Of the snow-shining mountains- Beautiful ! How many a female eye will roam

I linger yet with Nature, for the night

Hath been to me a more familiar face
Along the road,
To see the load,

Than that of man; and in her starry sbade The last dear load of harvest-home.

Of dim and solitary loveliness,
I learn’d the language of another world.

I do remember me, that in my youth, Storms and tempests, floods and rains, When I was wandering-upon such a night Stern despoilers of the plains,

I stood within the Coliseum's wall, Hence away, the season flee,

'Midst the chief relics of once mighty Rome; Foes to light-heart jollity :

The trees which grew along the broken May no winds careering high,

arches Drive the clouds along the sky,

Wav'd dark in the blue midnight, and the But may all nature smile with aspect boon, stars When in the heavens thou shew'st thy face, Shone thro' the rents of ruin; from afar Oh, Harvest Moon!

The watch-dog bay'd beyond the Tiber; and

| More near from out the Cæsars' palace came Neath yon lowly roof he lies,

The owl's long cry, and interruptedly, The husbandman, with sleep-sealed eyes;

Of distant sentinels the fitful song He dreams of crowded barns, and round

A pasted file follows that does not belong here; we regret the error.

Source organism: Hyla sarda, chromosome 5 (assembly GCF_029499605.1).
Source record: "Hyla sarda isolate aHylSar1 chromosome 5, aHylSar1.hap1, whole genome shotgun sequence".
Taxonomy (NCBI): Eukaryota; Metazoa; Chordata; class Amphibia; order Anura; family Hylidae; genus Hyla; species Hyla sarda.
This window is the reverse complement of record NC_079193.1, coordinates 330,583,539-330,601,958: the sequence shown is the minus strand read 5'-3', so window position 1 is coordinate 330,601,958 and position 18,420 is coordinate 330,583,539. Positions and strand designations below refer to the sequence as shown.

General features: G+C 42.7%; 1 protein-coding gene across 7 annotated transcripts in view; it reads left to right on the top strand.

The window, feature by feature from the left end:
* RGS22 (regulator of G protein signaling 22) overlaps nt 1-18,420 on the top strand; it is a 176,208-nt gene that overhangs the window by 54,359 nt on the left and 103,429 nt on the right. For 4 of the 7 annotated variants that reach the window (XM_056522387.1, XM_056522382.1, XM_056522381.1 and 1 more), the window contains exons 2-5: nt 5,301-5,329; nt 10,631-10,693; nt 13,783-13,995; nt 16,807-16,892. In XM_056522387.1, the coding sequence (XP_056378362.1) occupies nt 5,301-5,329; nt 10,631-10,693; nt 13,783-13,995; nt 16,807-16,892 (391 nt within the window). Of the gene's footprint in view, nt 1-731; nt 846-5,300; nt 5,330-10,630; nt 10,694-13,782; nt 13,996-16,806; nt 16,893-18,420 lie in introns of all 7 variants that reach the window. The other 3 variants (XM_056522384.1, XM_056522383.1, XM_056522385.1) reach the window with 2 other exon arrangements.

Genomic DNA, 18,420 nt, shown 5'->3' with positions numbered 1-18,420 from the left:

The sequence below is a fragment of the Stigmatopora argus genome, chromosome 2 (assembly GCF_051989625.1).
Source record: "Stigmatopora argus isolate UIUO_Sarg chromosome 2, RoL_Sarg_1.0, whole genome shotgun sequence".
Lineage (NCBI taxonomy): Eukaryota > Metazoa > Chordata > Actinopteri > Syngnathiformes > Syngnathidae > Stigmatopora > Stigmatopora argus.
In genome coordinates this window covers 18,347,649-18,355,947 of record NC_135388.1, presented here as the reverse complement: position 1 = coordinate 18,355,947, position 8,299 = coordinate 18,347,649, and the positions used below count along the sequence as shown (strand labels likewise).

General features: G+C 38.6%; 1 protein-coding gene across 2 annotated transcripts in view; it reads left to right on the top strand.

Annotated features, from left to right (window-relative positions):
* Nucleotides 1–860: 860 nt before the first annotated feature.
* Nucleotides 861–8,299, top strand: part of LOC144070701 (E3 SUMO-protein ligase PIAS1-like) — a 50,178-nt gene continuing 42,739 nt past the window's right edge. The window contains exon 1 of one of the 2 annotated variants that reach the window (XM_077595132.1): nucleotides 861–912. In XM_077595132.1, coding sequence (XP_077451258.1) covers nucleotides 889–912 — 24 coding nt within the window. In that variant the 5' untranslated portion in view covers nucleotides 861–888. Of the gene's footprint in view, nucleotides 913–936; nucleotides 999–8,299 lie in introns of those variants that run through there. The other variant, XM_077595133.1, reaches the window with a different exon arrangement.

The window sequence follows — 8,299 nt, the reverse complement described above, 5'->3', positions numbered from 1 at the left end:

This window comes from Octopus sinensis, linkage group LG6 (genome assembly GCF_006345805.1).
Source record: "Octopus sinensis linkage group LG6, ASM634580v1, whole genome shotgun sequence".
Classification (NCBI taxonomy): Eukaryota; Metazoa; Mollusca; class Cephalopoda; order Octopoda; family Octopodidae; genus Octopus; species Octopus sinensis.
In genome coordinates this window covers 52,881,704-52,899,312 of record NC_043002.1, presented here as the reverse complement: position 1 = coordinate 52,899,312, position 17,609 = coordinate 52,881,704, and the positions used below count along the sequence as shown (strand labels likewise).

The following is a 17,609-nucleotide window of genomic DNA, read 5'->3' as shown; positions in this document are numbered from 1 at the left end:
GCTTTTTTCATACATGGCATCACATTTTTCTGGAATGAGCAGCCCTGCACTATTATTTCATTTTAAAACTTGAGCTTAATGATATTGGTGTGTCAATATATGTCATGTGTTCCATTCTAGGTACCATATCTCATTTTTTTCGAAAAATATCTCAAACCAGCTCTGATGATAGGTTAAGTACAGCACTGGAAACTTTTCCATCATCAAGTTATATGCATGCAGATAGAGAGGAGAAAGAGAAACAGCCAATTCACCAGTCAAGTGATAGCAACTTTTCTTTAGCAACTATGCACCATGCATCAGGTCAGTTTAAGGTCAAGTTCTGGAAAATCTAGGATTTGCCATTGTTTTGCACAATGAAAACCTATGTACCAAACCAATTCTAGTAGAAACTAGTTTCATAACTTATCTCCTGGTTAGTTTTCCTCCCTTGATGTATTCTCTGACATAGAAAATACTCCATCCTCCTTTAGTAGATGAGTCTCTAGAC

Begun and died upon the gentle wind. The yard, he hears the flail resound;

Some cypresses beyond the time-worn

breach Oh! may no hurricane destroy His visionary views of joy !

Appear'd to skirt the horizon, yet they stood

Within a bowshot-where the Cæsars dwelt, God of the winds! Oh, hear his humble

And dwell the tuneless birds of night, amidst prayer, And while the moon of harvest shines, thy

A grove which springs thro' levell’d battle

ments, blustering whirlwind spare.

And twines its roots with the imperial

hearths, Sons of luxury, to you

Ivy usurps the laurel's place of growth ;Leave I Sleep's dull power to woo : But the gladiators' bloody Circus stands, Press ye still the downy bed,

A noble wreck in ruinous perfection! While feverish dreams surround your head; While Cæsar's chambers, and the Augustan I will seek the woodland glade,

halls, Penetrate the thickest shade,

Grovel on earth in indistinct decay. Wrapp'd in Contemplation's dreams, And thou didst shine, thou rolling moon, Musing high on holy themes,

upon While on the gale

All this, and cast a wide and tender light, Shall softly sail

Which soften'd down the hoar austerity The nightingale's enchanting tune, Of rugged desolation, and fill'd up, And oft my eyes,

As 'twere, anew, the gaps of centaries; Shall grateful rise